Faced with the worst economic crisis in nearly a century, David Cameron’s mind turns to … flummery. Hot on the heels of the debates about male progeniture in the monarchy comes the bizarre proposal to revive the British Empire Medal.
The BEM was abolished by John Major’s government in 1993. It was quite explicitly an honour for society’s “other ranks”, as distinct from the MBE. Thus it went to postmen, school crossing patrols and park-keepers and no doubt Pearly Kings and Queens – loyal subjects who gave cheerful, loyal, forelock-tugging and above all badly-paid service.
Cameron’s rationale for reviving the medal is obscure. The ostensible aim is to reward people involved in voluntary work, who Cameron believes the current system overlooks, as part of the foundering Big Society initiative. He apparently believes that those who are “not senior enough” to receive the OBE and MBE might receive the BEM instead.
What on earth has “seniority” got to do with it? Couldn’t the Palace simply hand out more MBEs? And does the lack of “seniority” mean you get your gong from a more minor royal – in the old days recipients of the BEM didn’t get a royal investiture – perhaps it’s all an attempt to fill the Duke of York’s day?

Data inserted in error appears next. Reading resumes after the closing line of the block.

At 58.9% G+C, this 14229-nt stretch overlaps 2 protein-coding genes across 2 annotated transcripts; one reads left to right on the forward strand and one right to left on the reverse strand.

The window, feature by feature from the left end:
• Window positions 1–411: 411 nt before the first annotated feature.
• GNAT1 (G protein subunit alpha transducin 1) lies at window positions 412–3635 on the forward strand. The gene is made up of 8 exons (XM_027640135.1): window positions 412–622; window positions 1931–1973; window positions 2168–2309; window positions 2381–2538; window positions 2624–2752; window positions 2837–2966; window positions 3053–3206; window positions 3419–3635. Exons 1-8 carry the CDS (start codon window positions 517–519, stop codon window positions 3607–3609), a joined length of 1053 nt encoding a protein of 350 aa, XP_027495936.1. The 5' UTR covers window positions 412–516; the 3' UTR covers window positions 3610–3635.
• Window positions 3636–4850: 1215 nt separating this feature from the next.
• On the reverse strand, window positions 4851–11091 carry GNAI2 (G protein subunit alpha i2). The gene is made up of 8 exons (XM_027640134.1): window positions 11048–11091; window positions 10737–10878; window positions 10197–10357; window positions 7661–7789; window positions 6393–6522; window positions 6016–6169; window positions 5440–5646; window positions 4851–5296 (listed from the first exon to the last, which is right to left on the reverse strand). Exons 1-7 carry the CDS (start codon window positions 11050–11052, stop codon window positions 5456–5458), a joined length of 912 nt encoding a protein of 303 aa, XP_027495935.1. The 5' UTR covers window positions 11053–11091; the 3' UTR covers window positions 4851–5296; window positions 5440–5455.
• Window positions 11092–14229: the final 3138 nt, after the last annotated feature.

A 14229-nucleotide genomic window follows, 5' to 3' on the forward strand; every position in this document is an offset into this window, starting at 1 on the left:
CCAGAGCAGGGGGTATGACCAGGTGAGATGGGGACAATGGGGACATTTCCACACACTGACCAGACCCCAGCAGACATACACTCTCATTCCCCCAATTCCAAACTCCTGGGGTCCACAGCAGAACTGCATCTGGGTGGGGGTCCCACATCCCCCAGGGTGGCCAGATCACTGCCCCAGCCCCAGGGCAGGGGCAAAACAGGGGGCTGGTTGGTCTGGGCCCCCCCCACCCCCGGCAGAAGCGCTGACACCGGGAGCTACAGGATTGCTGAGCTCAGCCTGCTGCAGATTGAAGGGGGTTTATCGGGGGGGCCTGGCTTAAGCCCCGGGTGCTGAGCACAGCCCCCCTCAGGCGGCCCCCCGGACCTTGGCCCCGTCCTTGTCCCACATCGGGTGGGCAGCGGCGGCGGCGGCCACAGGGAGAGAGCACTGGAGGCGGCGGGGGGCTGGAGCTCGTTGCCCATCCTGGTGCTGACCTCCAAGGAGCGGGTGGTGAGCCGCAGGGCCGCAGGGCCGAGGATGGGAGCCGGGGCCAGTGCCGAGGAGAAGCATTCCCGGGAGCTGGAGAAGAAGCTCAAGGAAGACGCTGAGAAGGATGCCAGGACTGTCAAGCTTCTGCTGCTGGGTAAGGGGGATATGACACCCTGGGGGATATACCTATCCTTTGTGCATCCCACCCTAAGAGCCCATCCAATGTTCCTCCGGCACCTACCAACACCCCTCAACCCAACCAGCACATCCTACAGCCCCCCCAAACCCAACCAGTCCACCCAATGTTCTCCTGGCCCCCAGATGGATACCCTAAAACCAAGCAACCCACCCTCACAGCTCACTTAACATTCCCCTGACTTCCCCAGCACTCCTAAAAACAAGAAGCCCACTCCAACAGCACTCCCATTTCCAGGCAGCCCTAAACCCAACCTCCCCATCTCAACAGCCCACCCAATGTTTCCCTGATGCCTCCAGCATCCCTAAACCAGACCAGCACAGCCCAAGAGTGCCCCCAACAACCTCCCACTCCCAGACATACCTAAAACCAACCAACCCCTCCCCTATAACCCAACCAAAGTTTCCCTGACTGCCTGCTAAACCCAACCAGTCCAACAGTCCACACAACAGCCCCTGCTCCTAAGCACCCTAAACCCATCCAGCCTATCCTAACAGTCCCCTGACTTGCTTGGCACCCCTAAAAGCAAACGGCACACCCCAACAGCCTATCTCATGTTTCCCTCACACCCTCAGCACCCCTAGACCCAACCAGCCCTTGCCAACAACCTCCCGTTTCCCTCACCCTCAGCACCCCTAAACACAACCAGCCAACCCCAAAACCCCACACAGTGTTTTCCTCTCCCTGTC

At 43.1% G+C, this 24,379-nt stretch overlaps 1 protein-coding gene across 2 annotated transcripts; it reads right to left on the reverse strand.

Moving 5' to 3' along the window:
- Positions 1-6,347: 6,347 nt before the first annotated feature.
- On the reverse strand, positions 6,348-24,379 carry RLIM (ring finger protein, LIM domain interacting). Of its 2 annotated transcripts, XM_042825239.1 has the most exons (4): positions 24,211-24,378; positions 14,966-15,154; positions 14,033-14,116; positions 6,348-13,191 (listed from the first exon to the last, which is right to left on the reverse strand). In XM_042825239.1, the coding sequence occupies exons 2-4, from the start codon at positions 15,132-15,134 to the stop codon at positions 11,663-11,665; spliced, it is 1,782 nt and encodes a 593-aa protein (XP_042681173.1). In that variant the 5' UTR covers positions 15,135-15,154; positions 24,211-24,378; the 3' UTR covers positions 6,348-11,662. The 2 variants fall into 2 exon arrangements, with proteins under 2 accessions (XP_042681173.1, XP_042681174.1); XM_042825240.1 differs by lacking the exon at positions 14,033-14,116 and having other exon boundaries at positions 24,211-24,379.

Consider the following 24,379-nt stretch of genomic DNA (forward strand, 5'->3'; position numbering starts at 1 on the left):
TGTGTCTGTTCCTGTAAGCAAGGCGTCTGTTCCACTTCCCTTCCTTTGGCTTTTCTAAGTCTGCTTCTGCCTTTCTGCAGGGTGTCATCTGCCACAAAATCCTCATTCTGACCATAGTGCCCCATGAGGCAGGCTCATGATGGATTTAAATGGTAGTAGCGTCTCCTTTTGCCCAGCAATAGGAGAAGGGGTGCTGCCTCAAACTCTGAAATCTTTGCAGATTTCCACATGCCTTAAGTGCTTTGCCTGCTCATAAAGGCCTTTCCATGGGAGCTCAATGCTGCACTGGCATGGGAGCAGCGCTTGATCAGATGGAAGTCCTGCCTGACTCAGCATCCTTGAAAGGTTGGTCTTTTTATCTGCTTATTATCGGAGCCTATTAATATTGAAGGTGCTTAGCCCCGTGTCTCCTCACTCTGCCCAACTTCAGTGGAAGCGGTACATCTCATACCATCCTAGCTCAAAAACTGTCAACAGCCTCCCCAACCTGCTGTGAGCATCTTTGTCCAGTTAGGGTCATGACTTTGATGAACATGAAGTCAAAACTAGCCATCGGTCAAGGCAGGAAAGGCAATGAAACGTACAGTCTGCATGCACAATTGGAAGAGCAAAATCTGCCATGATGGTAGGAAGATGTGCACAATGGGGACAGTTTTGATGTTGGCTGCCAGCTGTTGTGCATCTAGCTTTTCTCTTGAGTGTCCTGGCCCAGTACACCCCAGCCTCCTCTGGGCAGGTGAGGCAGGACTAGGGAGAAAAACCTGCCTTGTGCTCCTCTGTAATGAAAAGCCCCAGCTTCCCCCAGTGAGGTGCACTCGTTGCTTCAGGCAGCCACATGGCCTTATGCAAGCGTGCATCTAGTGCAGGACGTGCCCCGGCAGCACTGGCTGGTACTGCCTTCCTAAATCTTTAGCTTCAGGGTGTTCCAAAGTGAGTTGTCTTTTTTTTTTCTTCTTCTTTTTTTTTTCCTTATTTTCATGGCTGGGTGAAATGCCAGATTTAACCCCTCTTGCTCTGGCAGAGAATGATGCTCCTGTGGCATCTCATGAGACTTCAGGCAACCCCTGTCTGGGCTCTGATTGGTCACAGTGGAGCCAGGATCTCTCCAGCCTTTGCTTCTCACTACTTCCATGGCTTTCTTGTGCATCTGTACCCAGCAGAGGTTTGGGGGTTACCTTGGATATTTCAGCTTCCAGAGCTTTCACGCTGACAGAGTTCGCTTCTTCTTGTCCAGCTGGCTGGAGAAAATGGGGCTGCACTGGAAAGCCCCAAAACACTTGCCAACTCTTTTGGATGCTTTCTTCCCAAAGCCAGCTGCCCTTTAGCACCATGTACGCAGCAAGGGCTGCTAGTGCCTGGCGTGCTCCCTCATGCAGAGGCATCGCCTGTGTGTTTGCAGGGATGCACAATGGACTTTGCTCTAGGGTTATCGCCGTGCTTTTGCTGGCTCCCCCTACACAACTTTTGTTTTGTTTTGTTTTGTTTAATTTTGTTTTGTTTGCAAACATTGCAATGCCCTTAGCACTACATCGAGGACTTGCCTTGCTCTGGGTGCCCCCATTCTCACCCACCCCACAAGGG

And why the British Empire Medal, of all things? Benjamin Zephaniah’s scorching Guardian piece on turning down the offer of a gong explains all the good reasons why in this day and age the concept of the Order of the British Empire is wildly inappropriate. And where next?
Trying to apply logic to something as absurd as the British honours system is probably a futile exercise. And yet this bizarre gesture illustrates something quite significant about Cameron and his concept of class and society. The Big Society was itself an exercise in replacing entitlement with charity, of replacing the idea that the underprivileged have rights with the the belief that they deserve what the wealthy are prepared to hand to them. So this is a completely logical step, even if it does put the volunteers of the Big Society in their proper place. And it seems that this obsession with flummery is about using discredited and nostalgic tropes of unity to disguise the growing divisions in a society rent by feral economic and social policy. When Cameron talks of “seniority” it is really his deep yearning for a society in which people – especially women – knew their place and respected their betters.
Still, as you were. Keep calm and carry on …